The saga of the baritone sax gets worse.  Yesterday was my last day teaching Michael and I can honestly say that there are very few kids who are as much fun to teach as this boy.  So, naturally, I wanted to do something special for his last lesson.

I decided to bring my soprano, alto, tenor and bari to his lesson so he could have a go on each of them and generally have fun.  Unfortunately, when I opened the bari sax case the bloody zip broke in my hand! So now it has a broken handle and won’t close at all.  At least the wheels still work.

So what now? It still has to fly to England in that useless thing.  I don’t have time, or funds to get it repaired or to buy it a new one.  And lets face it I’m in South Africa, the music shops here don’t tend to stock baritone saxophone flight cases anyway. (If they did there would probably be a 100% mark up on it like there are on the high end alto saxes in some places.)

All I can think now is to bind the thing with luggage straps, take out all the extras (mouthpiece etc) put it in boxes and put in as much packing as possible. Then pray.

What to do with my Baritone Sax?

I’m taking the advice of a friend and have decided to put this blog to good use by chronicling my exploits as I move my entire life – and musical career – back to England.  However, I will still be writing about anything interesting that musicians need to know about.

 

As we stand at the moment there is a week to go.  I have packed about 90% of my things and now I’m trying to work out the best way of getting my baritone sax to survive the 11 hour flight.  The problem is that it’s case is shoddy.  It couldn’t even survive a week in Graham’s Town without the one of the zips breaking and a handle falling off. Unfortunately I haven’t a hope of buying it a flight case in the nest few years never mind before I go.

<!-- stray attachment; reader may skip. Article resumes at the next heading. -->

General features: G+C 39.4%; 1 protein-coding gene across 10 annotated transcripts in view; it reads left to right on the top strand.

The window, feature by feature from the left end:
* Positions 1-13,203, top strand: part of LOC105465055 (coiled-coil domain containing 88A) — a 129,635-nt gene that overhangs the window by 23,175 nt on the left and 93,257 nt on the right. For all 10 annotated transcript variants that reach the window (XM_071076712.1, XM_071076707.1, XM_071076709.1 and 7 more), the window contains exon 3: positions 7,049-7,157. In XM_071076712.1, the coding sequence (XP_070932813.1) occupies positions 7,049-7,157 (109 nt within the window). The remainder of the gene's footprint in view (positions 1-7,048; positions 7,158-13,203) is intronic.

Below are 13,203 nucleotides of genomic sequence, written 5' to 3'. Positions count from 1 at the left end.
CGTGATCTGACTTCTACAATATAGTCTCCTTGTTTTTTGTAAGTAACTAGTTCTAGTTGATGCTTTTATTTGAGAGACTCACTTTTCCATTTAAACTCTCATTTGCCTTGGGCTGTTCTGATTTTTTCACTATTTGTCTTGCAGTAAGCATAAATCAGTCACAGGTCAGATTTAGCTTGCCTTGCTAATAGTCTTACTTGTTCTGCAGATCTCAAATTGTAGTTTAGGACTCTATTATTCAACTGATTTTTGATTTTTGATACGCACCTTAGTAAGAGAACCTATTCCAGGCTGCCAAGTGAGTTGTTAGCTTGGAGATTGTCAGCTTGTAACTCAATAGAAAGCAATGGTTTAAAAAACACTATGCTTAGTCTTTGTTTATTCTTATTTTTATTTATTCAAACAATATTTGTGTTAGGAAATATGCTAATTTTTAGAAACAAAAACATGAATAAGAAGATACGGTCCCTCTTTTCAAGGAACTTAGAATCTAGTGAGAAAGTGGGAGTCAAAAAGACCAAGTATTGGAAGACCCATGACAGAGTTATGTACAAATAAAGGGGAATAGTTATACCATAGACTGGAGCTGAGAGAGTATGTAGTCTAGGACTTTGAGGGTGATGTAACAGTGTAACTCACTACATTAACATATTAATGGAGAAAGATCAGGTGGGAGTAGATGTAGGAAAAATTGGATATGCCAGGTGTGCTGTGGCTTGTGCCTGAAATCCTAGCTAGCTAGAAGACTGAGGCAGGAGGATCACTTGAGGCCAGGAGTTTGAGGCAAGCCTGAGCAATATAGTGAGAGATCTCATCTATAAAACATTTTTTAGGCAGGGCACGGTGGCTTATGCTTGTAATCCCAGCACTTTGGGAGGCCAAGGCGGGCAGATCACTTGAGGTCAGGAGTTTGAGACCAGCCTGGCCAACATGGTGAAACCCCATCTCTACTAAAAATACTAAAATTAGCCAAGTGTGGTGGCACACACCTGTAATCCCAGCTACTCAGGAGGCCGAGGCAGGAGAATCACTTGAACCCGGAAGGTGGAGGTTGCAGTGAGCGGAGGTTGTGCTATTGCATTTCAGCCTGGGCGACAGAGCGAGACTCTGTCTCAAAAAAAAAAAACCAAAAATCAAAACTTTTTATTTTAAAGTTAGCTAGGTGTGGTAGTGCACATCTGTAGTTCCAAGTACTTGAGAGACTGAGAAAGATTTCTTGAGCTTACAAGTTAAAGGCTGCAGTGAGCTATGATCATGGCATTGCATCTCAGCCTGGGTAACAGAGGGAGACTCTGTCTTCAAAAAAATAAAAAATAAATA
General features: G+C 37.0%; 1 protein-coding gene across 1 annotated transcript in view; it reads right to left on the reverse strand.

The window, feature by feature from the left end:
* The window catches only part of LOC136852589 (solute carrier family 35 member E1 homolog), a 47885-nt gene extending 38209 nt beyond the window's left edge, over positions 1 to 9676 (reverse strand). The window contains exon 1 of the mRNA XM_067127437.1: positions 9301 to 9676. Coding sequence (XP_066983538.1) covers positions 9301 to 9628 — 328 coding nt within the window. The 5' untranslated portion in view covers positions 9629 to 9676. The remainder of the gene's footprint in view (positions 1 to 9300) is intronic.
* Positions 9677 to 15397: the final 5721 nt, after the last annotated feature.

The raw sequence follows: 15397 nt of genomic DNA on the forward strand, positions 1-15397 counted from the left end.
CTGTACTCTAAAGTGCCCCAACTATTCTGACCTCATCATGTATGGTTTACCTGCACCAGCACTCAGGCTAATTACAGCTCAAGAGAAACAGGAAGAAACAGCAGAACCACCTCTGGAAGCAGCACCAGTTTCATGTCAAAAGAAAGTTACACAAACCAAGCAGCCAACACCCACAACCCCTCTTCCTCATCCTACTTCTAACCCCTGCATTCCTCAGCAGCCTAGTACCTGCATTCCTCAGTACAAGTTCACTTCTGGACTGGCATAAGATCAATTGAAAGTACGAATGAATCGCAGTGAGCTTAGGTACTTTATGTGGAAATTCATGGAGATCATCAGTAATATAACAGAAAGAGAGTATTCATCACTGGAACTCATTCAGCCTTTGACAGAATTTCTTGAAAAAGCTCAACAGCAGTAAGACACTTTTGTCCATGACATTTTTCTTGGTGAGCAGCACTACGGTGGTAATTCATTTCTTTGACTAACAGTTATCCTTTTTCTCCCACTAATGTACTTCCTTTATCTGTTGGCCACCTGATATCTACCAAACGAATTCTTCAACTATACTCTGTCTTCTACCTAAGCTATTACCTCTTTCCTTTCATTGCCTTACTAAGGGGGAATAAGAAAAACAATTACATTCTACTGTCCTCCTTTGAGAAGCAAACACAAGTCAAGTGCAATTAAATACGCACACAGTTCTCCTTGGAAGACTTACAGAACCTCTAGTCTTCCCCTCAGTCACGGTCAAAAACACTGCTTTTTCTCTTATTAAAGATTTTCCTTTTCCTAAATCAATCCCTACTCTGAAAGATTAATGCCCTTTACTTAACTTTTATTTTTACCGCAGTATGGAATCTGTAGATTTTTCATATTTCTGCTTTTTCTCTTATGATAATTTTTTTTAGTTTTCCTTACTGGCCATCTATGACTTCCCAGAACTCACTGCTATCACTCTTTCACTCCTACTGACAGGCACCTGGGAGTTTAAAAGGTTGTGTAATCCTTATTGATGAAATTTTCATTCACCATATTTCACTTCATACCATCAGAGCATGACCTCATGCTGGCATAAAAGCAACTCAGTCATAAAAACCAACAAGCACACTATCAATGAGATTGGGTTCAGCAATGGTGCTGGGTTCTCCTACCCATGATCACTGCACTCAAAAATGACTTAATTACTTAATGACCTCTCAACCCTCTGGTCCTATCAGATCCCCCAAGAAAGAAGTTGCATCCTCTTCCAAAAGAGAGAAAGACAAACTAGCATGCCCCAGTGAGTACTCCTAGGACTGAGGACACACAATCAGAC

On my last trip back to England I wrapped my tenor sax case in foam and found that to work very well.  Of course that was a Hiscox case, which is something my Bari doesn’t have.  I was thinking of creating a box for the case out of sturdy cardboard and filling that with packing material.  Perhaps that, along with the word FRAGILE in BIG letters might be enough to keep it safe.  On the other hand is it really worth the risk?

Where in the world do you go if you are a musician?

I’ve come to the conclusion recently that the adage ‘the grass is always greener’ is totally inescapable.  No matter where you go or what you do there is always something better just over the horizon.  There is always someone better than you as a player and always a better venue you could have picked.

So where is the best place in the world to live if you are a musician?  I suppose it depend on what kind of musician you are.  If you are a didgeridoo player then you might not find a lot of work in New Orleans. Or if you are a serious classical musician then Lincolnshire is probably not the county for you to live in.

But what if you don’t know?  Is there a way to pick when you can’t honestly say what kind of a musician you are?  My current theory is that if you don’t know take to a Big City where you can have a go at everything until you’re sure. (Or if you’re a student go to uni.)  The only problem with that is that it will take you longer to build a reputation.  Actually, thinking about it, maybe its better that a lot of people know you a little bit rather than having a few people know you well.  Take my cousin’s death metal band, in the death metal circles they are very well known and in Switzerland there are adored, but elsewhere in the world they’re completely unknown.

Is there a perfect town, city or area to live in if you are a musician? I’d seriously like to know.  Just what is it that you as a musician are looking for in a city? And what are the things you hate to see?